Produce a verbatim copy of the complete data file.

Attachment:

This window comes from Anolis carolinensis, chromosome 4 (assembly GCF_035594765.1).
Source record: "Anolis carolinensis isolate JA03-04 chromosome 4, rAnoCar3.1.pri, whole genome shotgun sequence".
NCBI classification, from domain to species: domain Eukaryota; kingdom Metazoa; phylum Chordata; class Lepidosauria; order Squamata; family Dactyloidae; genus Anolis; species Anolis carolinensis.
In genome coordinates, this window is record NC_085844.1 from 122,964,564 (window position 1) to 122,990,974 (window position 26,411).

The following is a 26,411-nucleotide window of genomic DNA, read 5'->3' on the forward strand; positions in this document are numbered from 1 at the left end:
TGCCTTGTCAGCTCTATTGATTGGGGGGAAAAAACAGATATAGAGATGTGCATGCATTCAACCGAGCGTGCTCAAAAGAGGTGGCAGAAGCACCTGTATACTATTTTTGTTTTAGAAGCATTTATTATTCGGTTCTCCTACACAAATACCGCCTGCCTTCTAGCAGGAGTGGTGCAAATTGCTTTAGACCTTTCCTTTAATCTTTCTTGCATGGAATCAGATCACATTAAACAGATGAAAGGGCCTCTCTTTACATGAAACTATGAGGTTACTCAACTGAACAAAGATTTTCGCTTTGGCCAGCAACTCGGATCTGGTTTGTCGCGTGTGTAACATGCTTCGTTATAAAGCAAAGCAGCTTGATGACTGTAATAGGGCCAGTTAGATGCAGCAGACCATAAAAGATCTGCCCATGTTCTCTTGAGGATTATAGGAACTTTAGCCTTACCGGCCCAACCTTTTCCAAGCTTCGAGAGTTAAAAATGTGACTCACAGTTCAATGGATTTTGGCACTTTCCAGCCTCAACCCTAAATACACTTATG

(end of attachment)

This window comes from Anolis carolinensis, chromosome 4 (assembly GCF_035594765.1).
Source record: "Anolis carolinensis isolate JA03-04 chromosome 4, rAnoCar3.1.pri, whole genome shotgun sequence".
NCBI classification, from domain to species: domain Eukaryota; kingdom Metazoa; phylum Chordata; class Lepidosauria; order Squamata; family Dactyloidae; genus Anolis; species Anolis carolinensis.
In genome coordinates, this window is record NC_085844.1 from 122,964,564 (window position 1) to 122,990,974 (window position 26,411).

The following is a 26,411-nucleotide window of genomic DNA, read 5'->3' on the forward strand; positions in this document are numbered from 1 at the left end:
TGCCTTGTCAGCTCTATTGATTGGGGGGAAAAAACAGATATAGAGATGTGCATGCATTCAACCGAGCGTGCTCAAAAGAGGTGGCAGAAGCACCTGTATACTATTTTTGTTTTAGAAGCATTTATTATTCGGTTCTCCTACACAAATACCGCCTGCCTTCTAGCAGGAGTGGTGCAAATTGCTTTAGACCTTTCCTTTAATCTTTCTTGCATGGAATCAGATCACATTAAACAGATGAAAGGGCCTCTCTTTACATGAAACTATGAGGTTACTCAACTGAACAAAGATTTTCGCTTTGGCCAGCAACTCGGATCTGGTTTGTCGCGTGTGTAACATGCTTCGTTATAAAGCAAAGCAGCTTGATGACTGTAATAGGGCCAGTTAGATGCAGCAGACCATAAAAGATCTGCCCATGTTCTCTTGAGGATTATAGGAACTTTAGCCTTACCGGCCCAACCTTTTCCAAGCTTCGAGAGTTAAAAATGTGACTCACAGTTCAATGGATTTTGGCACTTTCCAGCCTCAACCCTAAATACACTTATG